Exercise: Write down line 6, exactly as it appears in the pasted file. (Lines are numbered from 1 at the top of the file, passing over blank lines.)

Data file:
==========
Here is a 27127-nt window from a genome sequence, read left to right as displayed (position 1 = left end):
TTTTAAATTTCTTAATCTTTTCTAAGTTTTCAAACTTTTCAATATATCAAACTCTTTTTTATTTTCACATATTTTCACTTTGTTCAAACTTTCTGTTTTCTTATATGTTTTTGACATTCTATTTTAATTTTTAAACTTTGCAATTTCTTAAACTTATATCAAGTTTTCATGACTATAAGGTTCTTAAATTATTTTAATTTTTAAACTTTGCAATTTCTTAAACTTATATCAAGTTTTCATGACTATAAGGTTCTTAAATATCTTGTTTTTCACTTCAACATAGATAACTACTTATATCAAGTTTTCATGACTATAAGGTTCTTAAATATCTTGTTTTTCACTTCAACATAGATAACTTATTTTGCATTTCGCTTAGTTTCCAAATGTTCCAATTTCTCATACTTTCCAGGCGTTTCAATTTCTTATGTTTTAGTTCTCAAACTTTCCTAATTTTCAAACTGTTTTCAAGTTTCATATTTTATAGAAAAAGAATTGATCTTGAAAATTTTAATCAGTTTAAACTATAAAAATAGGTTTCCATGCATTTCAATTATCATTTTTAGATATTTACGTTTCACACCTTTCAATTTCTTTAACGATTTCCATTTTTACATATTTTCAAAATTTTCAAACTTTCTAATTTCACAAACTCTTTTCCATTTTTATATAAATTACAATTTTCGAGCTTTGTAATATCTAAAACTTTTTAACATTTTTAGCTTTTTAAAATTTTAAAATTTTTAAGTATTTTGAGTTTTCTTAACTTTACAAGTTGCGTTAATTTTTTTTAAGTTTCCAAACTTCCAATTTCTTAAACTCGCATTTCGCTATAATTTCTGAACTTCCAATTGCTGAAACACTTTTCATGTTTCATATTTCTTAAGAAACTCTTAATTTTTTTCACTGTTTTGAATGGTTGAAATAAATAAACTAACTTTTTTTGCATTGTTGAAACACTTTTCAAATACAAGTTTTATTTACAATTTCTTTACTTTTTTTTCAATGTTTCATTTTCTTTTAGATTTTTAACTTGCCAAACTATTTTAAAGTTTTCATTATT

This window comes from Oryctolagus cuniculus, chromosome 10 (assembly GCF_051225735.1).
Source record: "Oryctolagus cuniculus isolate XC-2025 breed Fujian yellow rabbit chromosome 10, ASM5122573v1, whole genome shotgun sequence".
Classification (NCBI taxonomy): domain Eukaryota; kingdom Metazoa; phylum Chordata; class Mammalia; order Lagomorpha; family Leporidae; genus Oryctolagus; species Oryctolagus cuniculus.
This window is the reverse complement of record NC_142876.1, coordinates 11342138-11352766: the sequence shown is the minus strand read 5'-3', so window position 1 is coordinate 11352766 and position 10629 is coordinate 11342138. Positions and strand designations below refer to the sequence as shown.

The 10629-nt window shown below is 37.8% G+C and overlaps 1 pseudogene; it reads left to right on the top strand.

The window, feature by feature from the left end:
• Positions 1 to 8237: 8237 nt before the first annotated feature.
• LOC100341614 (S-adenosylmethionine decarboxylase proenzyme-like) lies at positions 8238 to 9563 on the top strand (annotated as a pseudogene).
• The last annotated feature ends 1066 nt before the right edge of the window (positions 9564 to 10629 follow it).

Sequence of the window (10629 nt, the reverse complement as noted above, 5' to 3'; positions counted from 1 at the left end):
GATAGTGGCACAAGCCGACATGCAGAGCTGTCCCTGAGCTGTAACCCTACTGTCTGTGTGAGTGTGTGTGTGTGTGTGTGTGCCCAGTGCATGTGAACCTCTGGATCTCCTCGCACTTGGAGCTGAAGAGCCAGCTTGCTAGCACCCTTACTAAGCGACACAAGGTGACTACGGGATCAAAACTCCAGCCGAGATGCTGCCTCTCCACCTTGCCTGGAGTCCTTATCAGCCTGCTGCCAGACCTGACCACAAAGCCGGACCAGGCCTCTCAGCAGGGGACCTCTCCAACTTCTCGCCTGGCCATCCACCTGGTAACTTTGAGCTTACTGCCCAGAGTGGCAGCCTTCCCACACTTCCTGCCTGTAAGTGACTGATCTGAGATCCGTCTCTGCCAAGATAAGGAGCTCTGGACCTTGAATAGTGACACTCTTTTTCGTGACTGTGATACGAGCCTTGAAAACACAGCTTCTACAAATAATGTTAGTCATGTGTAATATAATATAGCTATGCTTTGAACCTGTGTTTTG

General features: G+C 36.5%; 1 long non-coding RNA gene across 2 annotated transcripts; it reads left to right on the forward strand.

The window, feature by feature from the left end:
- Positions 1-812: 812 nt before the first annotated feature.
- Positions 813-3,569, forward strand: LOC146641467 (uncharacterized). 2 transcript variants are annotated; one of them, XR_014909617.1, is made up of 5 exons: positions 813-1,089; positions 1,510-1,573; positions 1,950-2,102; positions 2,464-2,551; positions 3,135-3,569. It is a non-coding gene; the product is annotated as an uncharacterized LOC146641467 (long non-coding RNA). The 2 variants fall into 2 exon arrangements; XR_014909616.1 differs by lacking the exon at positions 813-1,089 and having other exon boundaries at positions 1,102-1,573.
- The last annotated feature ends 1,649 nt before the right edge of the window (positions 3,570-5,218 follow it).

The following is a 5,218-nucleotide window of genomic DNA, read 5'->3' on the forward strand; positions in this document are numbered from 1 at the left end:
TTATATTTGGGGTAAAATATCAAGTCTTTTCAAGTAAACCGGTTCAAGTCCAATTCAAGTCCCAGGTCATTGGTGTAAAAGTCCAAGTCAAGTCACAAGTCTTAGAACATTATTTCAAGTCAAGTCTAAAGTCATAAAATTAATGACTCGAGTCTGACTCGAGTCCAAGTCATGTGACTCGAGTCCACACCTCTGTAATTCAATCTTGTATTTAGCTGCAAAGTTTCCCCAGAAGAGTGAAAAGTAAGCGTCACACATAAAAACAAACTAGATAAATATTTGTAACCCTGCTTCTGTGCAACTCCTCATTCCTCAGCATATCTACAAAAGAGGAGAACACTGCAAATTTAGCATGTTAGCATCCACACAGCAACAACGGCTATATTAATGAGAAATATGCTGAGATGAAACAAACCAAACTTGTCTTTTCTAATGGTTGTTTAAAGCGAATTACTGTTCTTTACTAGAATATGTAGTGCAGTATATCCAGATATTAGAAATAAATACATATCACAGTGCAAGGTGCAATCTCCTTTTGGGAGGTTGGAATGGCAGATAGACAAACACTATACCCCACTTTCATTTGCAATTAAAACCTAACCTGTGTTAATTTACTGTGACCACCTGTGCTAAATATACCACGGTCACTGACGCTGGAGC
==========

This window is the reverse complement of record NC_142876.1, coordinates 11342138-11352766: the sequence shown is the minus strand read 5'-3', so window position 1 is coordinate 11352766 and position 10629 is coordinate 11342138. Positions and strand designations below refer to the sequence as shown.